Quiet Quitting: A Positive or Negative for Employees?

Written by Calvin Bowers

Many people will have heard the term “quiet quitting” and may not be sure of the meaning. It actually has very little to do with quitting your job at all. It is a phrase that means only doing the things that you are contractually obliged to do, and not taking on any extra things that are outside your remit. It also means stopping when you should and not doing anything work-related outside your working hours that you are remunerated appropriately to do. 

It has been a staple view in most working environments for the past few decades that employees should show willingness and do extra work in order to increase their chances of advancement and promotion. 

Quiet quitting challenges this idea and many people, particularly younger people, are embracing this way of working and living. It is a way to ensure a better work-life balance and this has to be a positive aspect for the people in their lives. We look at some of the positive and negative aspects of this new trend to understand the benefits and the negatives attached to it.

Positives of Quiet Quitting for Employees

Better Work-Life Balance

It is important to have a balance between work and a life outside of work and this is something that people can sometimes find difficult to get the balance right, particularly since the advent of remote work and work-from-home jobs. Many people have now returned to the office and this can bring its own challenges in terms of managing to figure out how to make the different routines work. There may also be an added commute to juggle and factor into the equation and very few happy staff around, as there are now skills gaps appearing, where people have left.  

The Setting of Healthy Boundaries

One of the worst things about working is when you end up with an employer who believes that employees should be available whenever they wish. Quiet quitting acknowledges that there need to be boundaries between work and private life and sometimes the people involved will spell these out if their wishes are not immediately being heard.

Self-Confidence Boost

There is definitely something to be said for having the wherewithal to talk to your boss honestly and frankly and letting them know that you are not doing more than you are contracted to. If you have done this well and it has been received in the spirit in which it was intended, it can be a great boost to the employee’s self-confidence and how they see themselves. 

Negatives of Quiet Quitting for Employees

Hurting Chances of Promotion

Quiet quitting is often seen as a way of damaging your own career prospects at a company and this may be true. It is too early to tell whether this phenomenon will lead to long-term damage to careers or whether employers will ultimately come to respect people who stood their ground, in a difficult situation. 

Some would argue that it isn’t something new at all and that people have been getting away with this for decades, just doing the bare minimum necessary to get paid and go about their daily lives.  

Potential Friction with Management

Management often doesn’t like being told “No”, in no uncertain terms by employees, or that their requests are in any way unreasonable and they may not take kindly to having the rule book quoted at them about the hours someone works.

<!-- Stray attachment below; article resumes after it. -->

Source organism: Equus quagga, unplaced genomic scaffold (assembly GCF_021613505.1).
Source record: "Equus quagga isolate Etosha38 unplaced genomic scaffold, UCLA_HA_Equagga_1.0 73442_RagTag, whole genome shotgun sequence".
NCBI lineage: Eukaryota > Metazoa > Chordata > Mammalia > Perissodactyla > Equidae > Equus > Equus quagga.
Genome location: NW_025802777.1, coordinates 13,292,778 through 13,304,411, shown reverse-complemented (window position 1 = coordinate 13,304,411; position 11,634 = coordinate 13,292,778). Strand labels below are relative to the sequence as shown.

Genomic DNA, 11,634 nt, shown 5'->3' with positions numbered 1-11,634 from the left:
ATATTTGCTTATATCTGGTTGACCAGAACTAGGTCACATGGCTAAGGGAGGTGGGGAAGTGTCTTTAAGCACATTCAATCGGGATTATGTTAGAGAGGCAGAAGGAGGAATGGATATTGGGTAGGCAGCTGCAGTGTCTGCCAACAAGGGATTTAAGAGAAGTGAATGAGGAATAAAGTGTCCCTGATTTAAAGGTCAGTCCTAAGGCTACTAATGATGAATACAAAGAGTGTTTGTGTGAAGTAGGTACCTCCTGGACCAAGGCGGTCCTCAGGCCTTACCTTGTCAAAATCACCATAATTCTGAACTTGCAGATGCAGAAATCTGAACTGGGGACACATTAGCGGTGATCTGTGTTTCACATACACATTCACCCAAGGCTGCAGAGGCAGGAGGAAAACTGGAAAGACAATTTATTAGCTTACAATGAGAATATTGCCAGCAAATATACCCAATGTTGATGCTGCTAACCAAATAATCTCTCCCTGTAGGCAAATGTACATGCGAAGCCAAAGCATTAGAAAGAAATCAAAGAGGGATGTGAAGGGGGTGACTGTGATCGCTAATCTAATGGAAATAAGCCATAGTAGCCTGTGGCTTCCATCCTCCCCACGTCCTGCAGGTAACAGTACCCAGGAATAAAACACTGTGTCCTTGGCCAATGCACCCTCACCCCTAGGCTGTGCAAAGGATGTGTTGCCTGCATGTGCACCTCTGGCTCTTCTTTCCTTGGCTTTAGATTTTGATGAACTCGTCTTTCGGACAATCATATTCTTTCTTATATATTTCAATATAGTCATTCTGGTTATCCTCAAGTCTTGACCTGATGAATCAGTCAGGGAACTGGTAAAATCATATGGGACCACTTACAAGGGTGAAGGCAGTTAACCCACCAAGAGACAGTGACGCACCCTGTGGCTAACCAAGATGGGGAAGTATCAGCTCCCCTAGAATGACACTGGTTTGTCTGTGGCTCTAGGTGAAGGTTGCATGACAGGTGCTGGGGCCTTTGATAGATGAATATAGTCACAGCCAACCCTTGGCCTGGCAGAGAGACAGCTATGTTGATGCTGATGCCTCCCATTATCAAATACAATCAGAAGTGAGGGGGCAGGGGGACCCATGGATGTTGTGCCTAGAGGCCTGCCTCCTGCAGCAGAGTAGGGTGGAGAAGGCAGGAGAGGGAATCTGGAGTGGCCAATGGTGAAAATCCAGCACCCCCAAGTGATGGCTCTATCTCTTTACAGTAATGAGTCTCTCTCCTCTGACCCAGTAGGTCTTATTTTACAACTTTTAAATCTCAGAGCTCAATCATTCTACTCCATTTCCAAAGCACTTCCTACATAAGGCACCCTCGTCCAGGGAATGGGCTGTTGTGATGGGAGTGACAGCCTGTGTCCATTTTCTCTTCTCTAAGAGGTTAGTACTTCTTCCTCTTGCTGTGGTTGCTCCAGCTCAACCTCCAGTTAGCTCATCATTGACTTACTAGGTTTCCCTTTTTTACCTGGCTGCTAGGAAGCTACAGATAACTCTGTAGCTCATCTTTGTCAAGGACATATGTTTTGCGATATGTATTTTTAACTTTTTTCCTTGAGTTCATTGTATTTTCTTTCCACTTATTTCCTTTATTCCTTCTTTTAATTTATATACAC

They may feel aggrieved that others aren’t prepared to do the extra work while they have had to put in the extra hours over many years to get to where they are. Management may see achieving an impressive amount of career progression and numerous pay rises along the way as a reward for the way that they worked and grafted over an extended period of time and come to resent those unwilling to do the same. 

Possibility of Losing Job

If you are prepared to take part in quiet quitting, you should be prepared to actually quit, if you need to. Particularly in non-unionised workplaces, employers may decide to give an ultimatum that you either stop quiet quitting and abide by their workplace rules or face being fired. 

This is something that you should consider very carefully as a possibility and be absolutely sure that you are able to afford to lose the job before deciding that this is something that you wish to do. 

When Does Quiet Quitting Make Most Sense?

Many people use quiet quitting as a tactic while they are in the final part of working with a company. They may have been unsuccessful when asking for a pay rise or advancement within the company and have become disillusioned with their current position and trajectory.  

It is often born out of thwarted ambitions and a feeling of being undervalued. Employers can do a lot to help with this, by offering perks such as the possibility of taking a workation or assistance with upskilling in order to improve your current skills.

If Quiet Quitting Becomes Actual Quitting

If the act of quiet quitting underlines to you that you are unhappy in your current workplace and are feeling pretty detached from the ethos of the management, it makes sense to consider pursuing your future elsewhere. 

There is no point remaining in an unhappy workplace, even if your work friends urge you not to go. At the end of the day, it has to be your own decision, taken in your own interests. If a job isn’t working for you any longer, you are entirely within your rights to find something better for yourself. 

You may want to look at our dedicated jobs board to find career change jobs. Before you do so, take a look at the hints and tips for improving your CV as these will ensure that you are still current in this area of transferable skills. You should also remember to check out the information on how to format a cover letter

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